Read article – Douglas Robertson, a professor of medicine and of the Dartmouth Institute, writes a column clarifying his stance on colorectal cancer screenings. “When utilized, colorectal cancer screening works. Talk to your provider, choose a test, and, most importantly, follow through with it,” Robertson writes.
Articles by: Geisel Communications
Read article – Comments by Glyn Elwyn, a professor of The Dartmouth Institute, are cited in an article about the types of questions to ask your doctor if they recommend a surgical procedure.
Steven D. Leach, MD, director of the Dartmouth Cancer Center, is among the newly elected board members of the Association of American Cancer Institutes.
Read article – A study led by Bradley V. Watts, an associate professor of psychiatry, is mentioned in an article about the risks of electroconvulsive therapy (ECT). Watts’ research found that ECT is no better than other mental health treatments at decreasing suicide risk.
If you missed the live event from Saturday, you can still watch video of “It’s a Matter of Wife and Death” with Lady and Dr. Glaucomflecken (Kristin Flanary GR’11 and Will Flanary MED’13), who guided us through their lives with some laughs and lessons learned along the way.
Read article – Continued coverage of comments by Andrew D. Smith III, an assistant professor of neurology, in an article about how pregnancy affects multiple sclerosis. “Most women do not have any significant issues with childbirth,” Smith said. “However, women who have more significant neurological disability may have higher risk with childbirth.”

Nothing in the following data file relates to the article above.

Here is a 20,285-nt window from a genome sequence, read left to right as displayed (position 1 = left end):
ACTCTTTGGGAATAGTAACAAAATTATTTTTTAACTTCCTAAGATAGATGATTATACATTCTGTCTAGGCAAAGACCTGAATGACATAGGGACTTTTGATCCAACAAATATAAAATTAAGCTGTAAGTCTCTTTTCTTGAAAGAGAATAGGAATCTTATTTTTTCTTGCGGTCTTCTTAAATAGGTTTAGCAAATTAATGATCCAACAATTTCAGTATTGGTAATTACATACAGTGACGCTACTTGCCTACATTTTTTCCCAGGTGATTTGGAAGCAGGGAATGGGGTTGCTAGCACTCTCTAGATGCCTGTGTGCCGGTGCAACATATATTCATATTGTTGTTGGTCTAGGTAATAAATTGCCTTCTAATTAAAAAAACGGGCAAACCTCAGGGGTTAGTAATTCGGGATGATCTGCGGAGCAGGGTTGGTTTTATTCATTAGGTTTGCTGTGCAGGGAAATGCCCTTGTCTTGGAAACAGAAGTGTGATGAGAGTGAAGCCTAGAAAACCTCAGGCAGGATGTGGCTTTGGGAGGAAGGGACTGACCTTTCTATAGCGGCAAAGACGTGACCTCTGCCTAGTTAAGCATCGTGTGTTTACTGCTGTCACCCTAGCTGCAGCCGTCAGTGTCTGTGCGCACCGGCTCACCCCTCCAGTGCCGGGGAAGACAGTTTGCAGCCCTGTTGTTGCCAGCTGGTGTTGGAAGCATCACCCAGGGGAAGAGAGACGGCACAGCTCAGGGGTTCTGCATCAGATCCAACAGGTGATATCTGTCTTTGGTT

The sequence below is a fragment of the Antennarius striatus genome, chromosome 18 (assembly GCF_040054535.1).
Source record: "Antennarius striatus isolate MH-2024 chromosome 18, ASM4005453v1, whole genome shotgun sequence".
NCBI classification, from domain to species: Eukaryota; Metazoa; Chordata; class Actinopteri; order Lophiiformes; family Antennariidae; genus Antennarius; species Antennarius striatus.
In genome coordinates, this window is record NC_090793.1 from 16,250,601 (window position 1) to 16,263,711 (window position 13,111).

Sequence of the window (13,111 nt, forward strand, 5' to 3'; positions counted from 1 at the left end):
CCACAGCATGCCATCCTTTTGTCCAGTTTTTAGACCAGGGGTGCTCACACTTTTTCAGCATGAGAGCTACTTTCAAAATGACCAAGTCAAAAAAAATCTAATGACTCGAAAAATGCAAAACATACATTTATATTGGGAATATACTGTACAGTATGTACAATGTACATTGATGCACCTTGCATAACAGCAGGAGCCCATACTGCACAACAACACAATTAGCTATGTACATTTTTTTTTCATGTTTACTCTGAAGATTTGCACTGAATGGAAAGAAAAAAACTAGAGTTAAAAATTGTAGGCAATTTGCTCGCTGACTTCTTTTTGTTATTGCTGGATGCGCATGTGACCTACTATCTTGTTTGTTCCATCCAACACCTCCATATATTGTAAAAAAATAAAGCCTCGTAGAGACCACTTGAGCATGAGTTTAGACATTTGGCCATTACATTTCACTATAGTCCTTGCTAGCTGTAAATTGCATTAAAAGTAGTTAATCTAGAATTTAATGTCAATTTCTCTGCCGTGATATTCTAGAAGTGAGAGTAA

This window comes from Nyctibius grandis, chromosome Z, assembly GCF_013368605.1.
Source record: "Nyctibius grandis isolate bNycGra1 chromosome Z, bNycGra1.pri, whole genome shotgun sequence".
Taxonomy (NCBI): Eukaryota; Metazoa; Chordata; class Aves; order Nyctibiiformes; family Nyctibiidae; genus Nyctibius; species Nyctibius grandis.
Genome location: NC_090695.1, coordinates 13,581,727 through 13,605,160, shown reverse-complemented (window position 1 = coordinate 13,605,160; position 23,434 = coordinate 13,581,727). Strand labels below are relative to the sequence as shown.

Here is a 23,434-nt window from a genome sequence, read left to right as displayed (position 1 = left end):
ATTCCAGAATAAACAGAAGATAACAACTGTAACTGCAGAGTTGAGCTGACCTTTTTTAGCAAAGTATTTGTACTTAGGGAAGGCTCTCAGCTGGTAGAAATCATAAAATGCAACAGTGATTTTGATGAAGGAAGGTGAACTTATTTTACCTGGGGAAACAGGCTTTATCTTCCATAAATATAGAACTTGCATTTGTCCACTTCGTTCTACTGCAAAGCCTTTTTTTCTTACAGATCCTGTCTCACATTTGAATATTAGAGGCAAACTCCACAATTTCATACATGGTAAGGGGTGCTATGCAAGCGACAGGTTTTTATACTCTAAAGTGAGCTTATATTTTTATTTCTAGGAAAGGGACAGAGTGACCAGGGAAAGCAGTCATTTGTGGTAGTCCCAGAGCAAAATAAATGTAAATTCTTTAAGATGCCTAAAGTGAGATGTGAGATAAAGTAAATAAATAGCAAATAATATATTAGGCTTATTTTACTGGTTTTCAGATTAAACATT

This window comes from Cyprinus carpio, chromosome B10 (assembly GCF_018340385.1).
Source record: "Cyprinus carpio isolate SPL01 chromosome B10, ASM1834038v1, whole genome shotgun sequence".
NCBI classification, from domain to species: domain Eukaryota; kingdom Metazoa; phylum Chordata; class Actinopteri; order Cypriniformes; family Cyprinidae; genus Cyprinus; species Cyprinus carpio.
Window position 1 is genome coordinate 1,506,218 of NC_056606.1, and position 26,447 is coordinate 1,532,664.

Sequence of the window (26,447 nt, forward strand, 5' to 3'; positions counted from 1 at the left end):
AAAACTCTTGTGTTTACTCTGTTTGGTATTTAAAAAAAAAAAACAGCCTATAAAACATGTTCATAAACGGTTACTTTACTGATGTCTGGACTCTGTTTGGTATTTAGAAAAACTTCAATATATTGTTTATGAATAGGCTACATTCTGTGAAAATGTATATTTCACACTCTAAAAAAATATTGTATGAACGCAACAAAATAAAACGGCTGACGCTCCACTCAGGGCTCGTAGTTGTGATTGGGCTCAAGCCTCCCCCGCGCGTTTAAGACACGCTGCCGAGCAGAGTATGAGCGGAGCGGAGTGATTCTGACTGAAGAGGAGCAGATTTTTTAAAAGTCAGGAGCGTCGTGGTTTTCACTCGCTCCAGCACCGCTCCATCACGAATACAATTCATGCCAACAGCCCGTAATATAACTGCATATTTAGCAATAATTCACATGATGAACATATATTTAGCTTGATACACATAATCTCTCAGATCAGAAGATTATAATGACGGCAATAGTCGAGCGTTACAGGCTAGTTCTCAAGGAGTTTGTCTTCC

Read article – Douglas Robertson, a professor of medicine and of The Dartmouth Institute, is quoted in an article about colon cancer screening. “This relatively small reduction in the risk of colorectal cancer and the non-significant reduction in the risk of death are both surprising and disappointing,” Robertson said. (Picked up by The Japan Times.)
Read article – Features comments by Niveditta Ramkuma, MED ’15, ’20, ’25, in an article about her co-authored research that found that rural Black patients experienced higher odds of postoperative complications and mortality compared to non-Black rural patients. “Our findings highlight the intersectional nature of underlying disparities in colon cancer management,” Niveditta Ramkuma writes.
Read article – Features comments by Rodwell Mabaera, an assistant professor of medicine, in an article about rare symptoms of testicular cancer. “Although it can occur at any age, testicular cancer is most common in younger men between the late teenage years to age 35,” Mabaera said.
Read article – Quotes Andrea A. Hayes Dixon ’87, MED ’91, in a feature about how she has been appointed dean of the Howard University College of Medicine. When she takes office, Hayes Dixon will be the first Black woman to lead the medical school in its 154-year history. “The responsibility of educating the nation’s next generation of leaders in medicine is an enormous responsibility that I take very seriously,” Hayes Dixon said.